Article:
Sentimental gifts are always meaningful and are usually highly valued even if they don’t cost that much money. These may include old pictures revamped in a new frame, a painting of a picture or a photograph on a canvas or something that captures or reminds him of a special time. The options are endless and will depend on what your pops likes/needs

  1. The gift of service

It is not a must you have to buy a gift. Acts of service may be just as or even more meaningful as a gift you’ve purchased. Maybe your dad enjoys a special meal that you don’t prepare very often – make that. Maybe your dad has been mentioning he needs his phone fixed or needs some new shoes – do that. Dads are human beings too and acts of service are a thoughtful way to say you care.

  1. Destination gifts 

This is obviously if you can afford it. Dads need to relax too and the spa is a great place to relax. You can book him a spa day or a massage. Some of the stress you give him can be alleviated this way. A holiday/ weekend getaway is also great (if you can afford of course).

  1. Hobby /Personal interest related gifts. 

This will come from studying your father and knowing the things he likes and dislikes. My father is a book lover and so books are always a safe winning option. I also have been able to identify the type of genre of books he will read. This has come from simply studying him and looking at the books he tends to read. This has helped me streamline my gift buying to things I know he will definitely use and find useful.

These are some ideas I was able to come up with. Do you have some more ideas? Share them below

Until next time

Memoirs of a Yoruba Girl

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Book of the Month (March 2017)

When this book was first released, it was surrounded by a lot of buzz and still is. I was curious about the life and story of Toke Makinwa so I decided to read the story. The book for the month of March 2017 is On Becoming by Toke Makinwa.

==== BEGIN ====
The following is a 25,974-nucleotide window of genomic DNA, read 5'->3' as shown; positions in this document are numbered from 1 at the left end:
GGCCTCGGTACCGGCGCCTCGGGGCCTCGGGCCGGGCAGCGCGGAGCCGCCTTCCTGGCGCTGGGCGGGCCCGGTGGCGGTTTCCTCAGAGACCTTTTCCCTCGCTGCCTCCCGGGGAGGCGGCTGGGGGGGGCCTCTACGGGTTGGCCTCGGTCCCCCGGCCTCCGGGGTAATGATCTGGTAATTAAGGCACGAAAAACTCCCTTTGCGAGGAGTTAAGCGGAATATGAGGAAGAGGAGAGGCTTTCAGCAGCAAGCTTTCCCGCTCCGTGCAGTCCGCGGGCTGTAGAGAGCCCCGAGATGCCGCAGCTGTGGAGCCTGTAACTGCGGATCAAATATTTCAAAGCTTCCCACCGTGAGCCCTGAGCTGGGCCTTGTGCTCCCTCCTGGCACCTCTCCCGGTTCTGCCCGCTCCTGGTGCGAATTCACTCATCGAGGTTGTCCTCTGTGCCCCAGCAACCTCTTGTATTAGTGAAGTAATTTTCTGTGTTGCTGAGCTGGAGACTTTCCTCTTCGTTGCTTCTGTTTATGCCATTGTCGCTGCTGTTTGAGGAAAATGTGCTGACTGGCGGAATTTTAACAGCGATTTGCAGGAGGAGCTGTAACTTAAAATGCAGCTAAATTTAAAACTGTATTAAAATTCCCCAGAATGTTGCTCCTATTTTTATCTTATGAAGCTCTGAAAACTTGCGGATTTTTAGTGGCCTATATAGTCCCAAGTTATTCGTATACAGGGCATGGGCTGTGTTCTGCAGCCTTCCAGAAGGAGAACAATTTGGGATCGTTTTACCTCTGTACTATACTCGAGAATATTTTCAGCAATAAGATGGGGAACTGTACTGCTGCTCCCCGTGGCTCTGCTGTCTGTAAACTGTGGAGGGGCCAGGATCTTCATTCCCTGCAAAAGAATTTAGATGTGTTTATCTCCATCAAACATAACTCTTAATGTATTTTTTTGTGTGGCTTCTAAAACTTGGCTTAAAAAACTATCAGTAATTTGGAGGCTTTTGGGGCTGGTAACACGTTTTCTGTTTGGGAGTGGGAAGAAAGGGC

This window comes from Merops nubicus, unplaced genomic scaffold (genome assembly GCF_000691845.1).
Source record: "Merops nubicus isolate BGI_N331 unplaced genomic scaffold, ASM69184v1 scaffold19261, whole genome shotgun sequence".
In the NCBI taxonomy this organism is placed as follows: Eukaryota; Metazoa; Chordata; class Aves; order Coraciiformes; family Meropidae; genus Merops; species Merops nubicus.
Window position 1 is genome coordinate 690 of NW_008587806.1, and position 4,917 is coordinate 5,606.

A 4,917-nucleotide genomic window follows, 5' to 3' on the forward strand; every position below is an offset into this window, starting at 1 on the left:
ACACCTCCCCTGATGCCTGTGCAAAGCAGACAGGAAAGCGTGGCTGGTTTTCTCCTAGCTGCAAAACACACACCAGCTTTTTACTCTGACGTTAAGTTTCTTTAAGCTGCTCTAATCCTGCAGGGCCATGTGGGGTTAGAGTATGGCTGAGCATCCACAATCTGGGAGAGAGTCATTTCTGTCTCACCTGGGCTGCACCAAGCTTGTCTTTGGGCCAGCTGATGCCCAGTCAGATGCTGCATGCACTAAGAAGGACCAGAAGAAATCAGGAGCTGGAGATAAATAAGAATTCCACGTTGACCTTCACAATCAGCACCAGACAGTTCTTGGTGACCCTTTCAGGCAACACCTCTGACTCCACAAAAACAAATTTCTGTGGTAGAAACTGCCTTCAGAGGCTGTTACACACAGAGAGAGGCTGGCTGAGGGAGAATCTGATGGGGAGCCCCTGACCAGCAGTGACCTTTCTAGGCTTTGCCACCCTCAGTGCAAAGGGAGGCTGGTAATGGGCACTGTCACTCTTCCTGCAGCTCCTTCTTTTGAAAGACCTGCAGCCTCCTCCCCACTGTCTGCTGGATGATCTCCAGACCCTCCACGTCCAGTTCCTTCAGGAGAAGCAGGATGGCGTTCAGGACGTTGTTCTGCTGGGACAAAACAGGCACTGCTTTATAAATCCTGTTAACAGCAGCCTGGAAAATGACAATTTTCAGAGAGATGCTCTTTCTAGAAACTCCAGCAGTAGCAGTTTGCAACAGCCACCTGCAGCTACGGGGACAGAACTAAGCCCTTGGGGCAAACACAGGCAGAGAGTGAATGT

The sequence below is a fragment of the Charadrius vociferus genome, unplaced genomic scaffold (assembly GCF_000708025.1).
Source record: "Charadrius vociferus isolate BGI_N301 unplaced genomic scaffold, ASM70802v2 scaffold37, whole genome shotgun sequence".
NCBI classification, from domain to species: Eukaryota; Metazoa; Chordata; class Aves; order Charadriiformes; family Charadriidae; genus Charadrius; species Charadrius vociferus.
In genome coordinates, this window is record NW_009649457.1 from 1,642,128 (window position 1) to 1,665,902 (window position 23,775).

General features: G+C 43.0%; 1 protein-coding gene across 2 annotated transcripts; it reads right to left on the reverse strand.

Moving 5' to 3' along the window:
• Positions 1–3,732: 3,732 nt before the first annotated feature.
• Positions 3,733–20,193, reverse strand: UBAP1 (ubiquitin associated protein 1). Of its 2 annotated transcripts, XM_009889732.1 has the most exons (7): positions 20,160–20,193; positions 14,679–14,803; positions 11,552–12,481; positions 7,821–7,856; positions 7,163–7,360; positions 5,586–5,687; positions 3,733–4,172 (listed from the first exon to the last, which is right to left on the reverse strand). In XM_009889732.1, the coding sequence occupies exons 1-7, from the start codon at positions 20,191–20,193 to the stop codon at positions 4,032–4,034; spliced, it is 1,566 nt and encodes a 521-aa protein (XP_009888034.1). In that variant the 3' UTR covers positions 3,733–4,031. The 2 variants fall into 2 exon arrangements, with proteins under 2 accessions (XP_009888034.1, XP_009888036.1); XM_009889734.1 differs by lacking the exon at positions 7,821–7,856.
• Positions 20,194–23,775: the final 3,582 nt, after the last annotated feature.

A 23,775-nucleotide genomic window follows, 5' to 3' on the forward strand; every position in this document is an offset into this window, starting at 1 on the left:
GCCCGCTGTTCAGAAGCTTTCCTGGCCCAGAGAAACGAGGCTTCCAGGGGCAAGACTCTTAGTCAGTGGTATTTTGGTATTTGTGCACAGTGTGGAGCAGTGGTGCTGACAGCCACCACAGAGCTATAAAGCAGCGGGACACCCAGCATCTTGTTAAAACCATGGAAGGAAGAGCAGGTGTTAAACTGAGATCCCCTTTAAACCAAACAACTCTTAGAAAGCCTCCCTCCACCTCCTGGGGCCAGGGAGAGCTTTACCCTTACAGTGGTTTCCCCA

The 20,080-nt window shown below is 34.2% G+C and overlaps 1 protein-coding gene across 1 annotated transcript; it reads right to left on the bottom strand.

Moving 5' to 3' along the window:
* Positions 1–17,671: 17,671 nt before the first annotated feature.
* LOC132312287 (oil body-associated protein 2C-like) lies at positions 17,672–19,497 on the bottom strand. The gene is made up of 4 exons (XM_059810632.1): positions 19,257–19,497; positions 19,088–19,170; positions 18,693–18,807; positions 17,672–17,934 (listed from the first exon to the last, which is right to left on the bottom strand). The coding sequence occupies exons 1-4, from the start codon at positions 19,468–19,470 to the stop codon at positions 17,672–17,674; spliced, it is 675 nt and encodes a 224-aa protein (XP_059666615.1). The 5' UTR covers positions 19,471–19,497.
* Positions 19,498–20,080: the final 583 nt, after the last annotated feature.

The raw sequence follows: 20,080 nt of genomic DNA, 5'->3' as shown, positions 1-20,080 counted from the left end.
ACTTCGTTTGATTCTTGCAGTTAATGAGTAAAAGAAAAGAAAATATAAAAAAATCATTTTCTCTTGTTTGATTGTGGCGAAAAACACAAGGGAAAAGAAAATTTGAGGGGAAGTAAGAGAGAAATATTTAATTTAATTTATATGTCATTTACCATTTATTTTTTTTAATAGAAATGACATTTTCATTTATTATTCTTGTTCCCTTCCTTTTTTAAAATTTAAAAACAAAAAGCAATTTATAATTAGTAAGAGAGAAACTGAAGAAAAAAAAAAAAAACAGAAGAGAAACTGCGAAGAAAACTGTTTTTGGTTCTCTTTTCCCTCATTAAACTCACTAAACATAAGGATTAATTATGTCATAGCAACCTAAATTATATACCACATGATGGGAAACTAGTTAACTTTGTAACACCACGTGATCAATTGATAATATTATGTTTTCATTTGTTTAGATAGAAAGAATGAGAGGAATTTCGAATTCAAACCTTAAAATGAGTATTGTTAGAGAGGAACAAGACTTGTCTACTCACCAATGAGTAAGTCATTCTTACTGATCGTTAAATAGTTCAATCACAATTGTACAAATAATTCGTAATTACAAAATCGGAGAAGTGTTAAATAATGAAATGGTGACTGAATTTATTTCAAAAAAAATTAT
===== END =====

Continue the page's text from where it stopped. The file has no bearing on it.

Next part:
Credit to Linda Ikeji’s blog for the image

Credit to Amazon for this image 

SYNOPSIS

The book is a biography about Toke Makinwa’s life up to this point. She talks about her life experiences from childhood, the tragic loss of her parents and  the breakdown of her very famous and public marriage. She uses her story to share key lessons on life and relationships in a candid way.

The Book’s Description

Toke never envisaged that she would be a successful media personality. She began her journey as a bubbly child but grew into a lonely teenager after the devastating loss of both her parents. For so long after, it seemed as though she would never find herself.
On Becoming is the real Toke Makinwa telling us what it is like to be one of the most talked about celebrities in Nigeria. She reveals the truth behind her 14-year relationship with the man she finally married. A marriage that ended
in an atrocious scandal that nearly brought her to her knees.
In the wake of the peaks and troughs that characterise Toke’s experiences, she now shares her struggle with blinding betrayal, finding forgiveness and drawing strength from her faith in God.

On Becoming is Toke’s journey through pain to victory.

POSITIVES

It was interesting to get to know a bit about the person behind the name. Toke Makinwa is a private person so although she is a socialite, there isn’t that much we know about her apart from the information she has made available about herself. I found the parts she shared about her childhood and about her parent’s very open and honest.

I also appreciated her honesty in sharing the things she did about her marriage relationship because some of the things she shared are things that are very private and people would often want to remain that way.

NEGATIVES